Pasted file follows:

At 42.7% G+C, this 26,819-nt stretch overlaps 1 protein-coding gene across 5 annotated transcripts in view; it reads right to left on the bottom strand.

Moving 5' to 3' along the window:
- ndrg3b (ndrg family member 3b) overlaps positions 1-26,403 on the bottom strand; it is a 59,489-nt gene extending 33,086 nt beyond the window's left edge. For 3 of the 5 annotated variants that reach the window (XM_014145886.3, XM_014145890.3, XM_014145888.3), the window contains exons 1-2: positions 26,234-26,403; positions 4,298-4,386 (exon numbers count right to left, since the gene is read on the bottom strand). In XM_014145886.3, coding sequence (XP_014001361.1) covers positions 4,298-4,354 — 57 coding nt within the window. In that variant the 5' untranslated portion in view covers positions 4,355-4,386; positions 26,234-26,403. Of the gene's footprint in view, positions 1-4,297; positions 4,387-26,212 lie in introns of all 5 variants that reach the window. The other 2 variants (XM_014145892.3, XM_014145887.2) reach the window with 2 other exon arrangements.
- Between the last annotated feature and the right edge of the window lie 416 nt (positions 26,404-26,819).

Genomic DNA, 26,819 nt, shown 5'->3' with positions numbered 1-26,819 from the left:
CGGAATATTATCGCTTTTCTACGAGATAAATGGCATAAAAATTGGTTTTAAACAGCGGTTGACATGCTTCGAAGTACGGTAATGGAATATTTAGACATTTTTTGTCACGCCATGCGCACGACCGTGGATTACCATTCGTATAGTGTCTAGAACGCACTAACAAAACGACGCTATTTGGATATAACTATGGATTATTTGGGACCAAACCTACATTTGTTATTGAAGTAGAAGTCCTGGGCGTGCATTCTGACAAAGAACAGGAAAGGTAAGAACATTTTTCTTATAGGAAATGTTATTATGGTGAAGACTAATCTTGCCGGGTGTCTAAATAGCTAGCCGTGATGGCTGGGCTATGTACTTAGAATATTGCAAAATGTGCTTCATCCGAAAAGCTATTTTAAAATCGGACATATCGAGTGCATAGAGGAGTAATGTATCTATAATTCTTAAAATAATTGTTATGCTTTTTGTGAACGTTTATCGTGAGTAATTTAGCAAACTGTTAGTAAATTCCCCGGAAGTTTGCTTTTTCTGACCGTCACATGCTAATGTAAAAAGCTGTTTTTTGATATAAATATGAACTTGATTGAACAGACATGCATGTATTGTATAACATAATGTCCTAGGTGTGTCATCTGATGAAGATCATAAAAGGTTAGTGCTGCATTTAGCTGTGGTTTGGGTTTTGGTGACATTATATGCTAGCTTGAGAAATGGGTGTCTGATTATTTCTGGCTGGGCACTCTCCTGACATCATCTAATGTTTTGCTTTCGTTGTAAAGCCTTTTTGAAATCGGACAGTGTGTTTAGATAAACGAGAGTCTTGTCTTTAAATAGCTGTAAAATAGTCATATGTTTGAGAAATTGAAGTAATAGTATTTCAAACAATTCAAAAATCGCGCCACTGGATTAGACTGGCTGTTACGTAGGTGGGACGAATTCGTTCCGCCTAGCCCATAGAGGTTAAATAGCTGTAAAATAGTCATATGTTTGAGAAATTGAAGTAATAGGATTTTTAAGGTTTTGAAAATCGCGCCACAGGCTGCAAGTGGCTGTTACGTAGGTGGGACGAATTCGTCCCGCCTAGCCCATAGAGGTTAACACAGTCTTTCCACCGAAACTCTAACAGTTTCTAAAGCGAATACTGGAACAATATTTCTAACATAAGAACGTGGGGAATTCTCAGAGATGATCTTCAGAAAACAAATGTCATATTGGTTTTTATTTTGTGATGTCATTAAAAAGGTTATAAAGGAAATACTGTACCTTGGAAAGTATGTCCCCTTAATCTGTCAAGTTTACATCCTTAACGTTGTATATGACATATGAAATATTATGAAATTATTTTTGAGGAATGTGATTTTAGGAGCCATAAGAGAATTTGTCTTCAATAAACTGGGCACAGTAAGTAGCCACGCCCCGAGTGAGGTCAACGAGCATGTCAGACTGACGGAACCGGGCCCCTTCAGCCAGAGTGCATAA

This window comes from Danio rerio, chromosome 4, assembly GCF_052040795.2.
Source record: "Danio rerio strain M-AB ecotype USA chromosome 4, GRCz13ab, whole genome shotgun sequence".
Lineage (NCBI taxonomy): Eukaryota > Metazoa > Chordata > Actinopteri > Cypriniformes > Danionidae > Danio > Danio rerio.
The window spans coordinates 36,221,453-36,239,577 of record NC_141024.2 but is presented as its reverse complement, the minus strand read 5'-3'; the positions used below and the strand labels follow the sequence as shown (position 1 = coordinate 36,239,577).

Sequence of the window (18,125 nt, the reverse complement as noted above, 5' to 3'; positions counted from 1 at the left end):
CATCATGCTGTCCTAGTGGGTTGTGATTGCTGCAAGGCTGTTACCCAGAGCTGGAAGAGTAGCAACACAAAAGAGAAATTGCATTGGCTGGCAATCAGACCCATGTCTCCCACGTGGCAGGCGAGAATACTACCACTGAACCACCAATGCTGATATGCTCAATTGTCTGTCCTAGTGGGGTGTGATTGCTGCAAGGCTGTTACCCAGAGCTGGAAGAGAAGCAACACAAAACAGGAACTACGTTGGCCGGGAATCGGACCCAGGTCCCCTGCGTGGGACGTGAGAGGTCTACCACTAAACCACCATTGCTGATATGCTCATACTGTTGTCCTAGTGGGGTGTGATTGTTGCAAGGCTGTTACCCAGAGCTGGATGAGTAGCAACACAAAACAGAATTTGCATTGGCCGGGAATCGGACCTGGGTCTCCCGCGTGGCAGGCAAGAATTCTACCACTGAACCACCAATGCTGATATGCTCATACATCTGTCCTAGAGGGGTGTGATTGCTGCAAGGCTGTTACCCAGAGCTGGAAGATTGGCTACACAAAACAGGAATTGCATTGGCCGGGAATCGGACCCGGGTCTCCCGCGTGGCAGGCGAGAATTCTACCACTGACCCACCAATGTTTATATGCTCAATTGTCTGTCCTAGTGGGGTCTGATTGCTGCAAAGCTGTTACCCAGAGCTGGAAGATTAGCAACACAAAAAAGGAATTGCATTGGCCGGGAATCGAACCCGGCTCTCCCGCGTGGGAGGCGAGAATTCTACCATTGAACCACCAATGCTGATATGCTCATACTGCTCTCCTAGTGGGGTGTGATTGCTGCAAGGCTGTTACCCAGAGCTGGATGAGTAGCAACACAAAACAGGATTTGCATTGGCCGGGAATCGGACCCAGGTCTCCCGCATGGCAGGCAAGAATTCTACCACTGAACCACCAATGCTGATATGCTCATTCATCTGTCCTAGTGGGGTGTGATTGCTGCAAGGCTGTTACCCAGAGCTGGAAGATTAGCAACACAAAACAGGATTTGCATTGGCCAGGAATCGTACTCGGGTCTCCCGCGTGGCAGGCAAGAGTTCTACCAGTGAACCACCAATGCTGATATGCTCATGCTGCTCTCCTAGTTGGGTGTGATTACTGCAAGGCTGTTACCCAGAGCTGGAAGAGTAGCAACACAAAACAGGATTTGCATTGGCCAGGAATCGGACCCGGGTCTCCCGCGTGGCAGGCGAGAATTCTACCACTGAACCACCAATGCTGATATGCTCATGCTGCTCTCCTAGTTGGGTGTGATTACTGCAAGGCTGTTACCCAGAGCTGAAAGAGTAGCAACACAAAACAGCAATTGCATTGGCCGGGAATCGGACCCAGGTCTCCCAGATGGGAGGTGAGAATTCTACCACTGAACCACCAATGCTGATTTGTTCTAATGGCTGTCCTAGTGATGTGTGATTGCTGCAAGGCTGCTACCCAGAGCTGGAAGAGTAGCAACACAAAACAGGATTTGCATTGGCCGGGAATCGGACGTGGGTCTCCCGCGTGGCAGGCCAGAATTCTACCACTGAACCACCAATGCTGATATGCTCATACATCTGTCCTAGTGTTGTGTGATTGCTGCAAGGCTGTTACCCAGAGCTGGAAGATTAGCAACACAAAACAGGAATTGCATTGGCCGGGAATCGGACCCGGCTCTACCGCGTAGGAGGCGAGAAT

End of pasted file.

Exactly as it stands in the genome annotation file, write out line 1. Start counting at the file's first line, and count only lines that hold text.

At 42.7% G+C, this 26,819-nt stretch overlaps 1 protein-coding gene across 5 annotated transcripts in view; it reads right to left on the bottom strand.